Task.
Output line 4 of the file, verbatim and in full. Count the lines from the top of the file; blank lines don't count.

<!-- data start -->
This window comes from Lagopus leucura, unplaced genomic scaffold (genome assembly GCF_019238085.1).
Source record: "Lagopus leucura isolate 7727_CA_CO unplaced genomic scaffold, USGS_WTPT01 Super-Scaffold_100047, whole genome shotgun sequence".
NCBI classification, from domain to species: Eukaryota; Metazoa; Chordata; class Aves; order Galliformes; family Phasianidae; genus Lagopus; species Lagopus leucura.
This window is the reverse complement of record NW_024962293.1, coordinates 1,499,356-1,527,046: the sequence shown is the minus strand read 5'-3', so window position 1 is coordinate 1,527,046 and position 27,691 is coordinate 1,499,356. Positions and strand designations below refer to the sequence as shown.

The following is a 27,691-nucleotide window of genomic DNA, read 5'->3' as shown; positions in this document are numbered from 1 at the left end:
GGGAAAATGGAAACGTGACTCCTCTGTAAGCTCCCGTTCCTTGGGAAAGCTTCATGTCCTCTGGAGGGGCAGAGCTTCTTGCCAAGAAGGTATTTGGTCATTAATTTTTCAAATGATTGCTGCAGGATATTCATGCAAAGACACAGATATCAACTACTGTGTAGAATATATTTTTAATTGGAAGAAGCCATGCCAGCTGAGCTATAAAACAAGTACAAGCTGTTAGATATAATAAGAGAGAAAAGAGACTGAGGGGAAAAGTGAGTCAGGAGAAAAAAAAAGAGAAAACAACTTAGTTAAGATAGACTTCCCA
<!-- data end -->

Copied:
This window is the reverse complement of record NW_024962293.1, coordinates 1,499,356-1,527,046: the sequence shown is the minus strand read 5'-3', so window position 1 is coordinate 1,527,046 and position 27,691 is coordinate 1,499,356. Positions and strand designations below refer to the sequence as shown.